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Mathematician
A mathematician is someone who uses an extensive knowledge of mathematics in their work, typically to solve mathematical problems. Mathematicians are concerned with numbers, data, quantity, structure, space, models, and change. History One of the earliest known mathematicians were Thales of Miletus (c. 624–c.546 BC); he has been hailed as the first true mathematician and the first known individual to whom a mathematical discovery has been attributed. He is credited with the first use of deductive reasoning applied to geometry, by deriving four corollaries to Thales' Theorem. The number of known mathematicians grew when Pythagoras of Samos (c. 582–c. 507 BC) established the Pythagorean School, whose doctrine it was that mathematics ruled the universe and whose motto was "All is number". It was the Pythagoreans who coined the term "mathematics", and with whom the study of mathematics for its own sake begins. The first woman mathematician recorded by history was Hyp ...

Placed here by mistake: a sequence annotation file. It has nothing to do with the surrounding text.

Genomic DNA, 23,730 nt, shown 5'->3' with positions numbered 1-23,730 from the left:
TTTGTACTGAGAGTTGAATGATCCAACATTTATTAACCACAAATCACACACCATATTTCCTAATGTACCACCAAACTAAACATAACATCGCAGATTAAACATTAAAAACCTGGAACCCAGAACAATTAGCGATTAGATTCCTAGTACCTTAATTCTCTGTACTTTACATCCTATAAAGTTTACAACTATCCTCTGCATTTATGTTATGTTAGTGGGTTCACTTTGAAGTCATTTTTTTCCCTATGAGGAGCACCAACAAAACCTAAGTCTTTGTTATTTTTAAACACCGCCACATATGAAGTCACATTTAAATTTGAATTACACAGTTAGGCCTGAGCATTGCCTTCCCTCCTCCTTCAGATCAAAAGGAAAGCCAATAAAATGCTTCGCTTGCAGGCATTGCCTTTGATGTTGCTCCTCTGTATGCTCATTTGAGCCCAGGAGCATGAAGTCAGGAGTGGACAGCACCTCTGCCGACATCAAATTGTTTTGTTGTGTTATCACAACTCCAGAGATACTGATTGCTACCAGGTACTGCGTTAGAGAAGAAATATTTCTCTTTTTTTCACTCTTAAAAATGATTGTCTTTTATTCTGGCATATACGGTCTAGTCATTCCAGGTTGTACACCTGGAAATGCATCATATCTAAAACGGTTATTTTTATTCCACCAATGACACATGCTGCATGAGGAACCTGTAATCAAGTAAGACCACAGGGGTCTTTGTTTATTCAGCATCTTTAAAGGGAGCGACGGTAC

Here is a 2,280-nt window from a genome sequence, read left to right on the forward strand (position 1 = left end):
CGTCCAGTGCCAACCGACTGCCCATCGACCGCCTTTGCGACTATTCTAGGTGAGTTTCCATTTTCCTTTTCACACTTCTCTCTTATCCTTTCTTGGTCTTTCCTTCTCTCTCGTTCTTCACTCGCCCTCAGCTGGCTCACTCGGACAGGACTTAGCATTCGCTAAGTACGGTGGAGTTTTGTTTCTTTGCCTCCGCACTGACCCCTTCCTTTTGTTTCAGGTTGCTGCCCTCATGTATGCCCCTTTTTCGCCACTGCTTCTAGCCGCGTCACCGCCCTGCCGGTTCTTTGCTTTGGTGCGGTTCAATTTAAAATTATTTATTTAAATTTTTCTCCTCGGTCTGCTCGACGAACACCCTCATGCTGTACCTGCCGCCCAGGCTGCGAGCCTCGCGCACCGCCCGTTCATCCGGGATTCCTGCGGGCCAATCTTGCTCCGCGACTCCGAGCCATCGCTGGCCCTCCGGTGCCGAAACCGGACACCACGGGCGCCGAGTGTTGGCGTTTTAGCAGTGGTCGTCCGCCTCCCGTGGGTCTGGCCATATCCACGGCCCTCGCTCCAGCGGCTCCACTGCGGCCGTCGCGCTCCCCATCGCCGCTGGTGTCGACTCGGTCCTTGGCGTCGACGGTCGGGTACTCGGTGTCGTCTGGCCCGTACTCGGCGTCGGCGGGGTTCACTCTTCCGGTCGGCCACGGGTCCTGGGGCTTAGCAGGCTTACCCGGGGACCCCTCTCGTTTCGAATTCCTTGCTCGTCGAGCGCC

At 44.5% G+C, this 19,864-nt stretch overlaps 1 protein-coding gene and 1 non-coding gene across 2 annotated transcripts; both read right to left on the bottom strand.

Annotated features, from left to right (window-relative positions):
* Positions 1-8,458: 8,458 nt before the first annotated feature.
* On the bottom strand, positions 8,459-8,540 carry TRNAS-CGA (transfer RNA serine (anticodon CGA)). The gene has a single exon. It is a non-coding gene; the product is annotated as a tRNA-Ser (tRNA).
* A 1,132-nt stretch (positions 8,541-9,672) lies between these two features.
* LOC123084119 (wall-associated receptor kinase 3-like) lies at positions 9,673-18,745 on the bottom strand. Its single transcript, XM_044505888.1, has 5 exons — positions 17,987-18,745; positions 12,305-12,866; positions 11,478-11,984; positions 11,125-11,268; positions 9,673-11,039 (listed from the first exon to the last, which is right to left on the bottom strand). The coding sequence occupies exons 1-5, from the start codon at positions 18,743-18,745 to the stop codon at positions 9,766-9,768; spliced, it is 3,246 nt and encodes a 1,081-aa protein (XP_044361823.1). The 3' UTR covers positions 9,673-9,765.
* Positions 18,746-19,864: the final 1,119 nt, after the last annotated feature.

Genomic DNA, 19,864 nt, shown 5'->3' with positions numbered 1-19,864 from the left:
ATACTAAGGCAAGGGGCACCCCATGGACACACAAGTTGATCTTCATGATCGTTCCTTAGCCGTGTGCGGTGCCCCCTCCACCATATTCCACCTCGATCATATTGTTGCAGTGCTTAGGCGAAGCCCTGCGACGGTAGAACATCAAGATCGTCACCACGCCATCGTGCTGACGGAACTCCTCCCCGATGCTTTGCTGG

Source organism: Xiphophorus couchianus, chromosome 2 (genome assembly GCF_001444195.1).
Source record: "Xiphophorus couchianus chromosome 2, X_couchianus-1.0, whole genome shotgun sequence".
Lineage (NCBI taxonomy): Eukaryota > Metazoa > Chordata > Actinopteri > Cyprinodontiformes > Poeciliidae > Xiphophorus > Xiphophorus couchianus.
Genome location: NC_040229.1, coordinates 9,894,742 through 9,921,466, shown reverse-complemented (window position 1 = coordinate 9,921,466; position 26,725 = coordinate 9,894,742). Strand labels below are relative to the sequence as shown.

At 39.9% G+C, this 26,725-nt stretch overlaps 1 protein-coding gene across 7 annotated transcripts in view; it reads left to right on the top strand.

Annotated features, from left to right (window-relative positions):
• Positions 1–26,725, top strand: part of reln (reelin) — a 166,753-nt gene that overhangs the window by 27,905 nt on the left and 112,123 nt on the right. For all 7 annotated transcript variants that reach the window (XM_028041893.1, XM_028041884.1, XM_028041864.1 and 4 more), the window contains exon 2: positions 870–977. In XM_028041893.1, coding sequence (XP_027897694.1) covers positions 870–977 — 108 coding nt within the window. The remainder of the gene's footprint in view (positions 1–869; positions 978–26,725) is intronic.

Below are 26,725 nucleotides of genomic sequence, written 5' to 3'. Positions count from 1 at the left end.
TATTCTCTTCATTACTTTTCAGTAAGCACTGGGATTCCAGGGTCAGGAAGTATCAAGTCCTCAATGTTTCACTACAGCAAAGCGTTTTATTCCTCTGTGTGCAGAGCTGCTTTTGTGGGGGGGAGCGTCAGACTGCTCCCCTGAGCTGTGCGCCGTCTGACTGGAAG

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Italians
, flag = , flag_caption = The national flag of Italy , population = , regions = Italy 55,551,000 , region1 = Brazil , pop1 = 25–33 million , ref1 = , region2 = Argentina , pop2 = 20–25 million , ref2 = , region3 = United States , pop3 = 17-20 million , ref3 = , region4 = France , pop4 = 1-5 million , ref4 = , region5 = Venezuela , pop5 = 1-5 million , ref5 = , region6 = Paraguay , pop6 = 2.5 million , region7 = Colombia , pop7 = 2 million , ref7 = , region8 = Canada , pop8 = 1.5 million , ref8 = , region9 = Australia , pop9 = 1.0 million , ref9 = , region10 = Uruguay , pop10 = 1.0 million ...
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Random House Webster's Unabridged Dictionary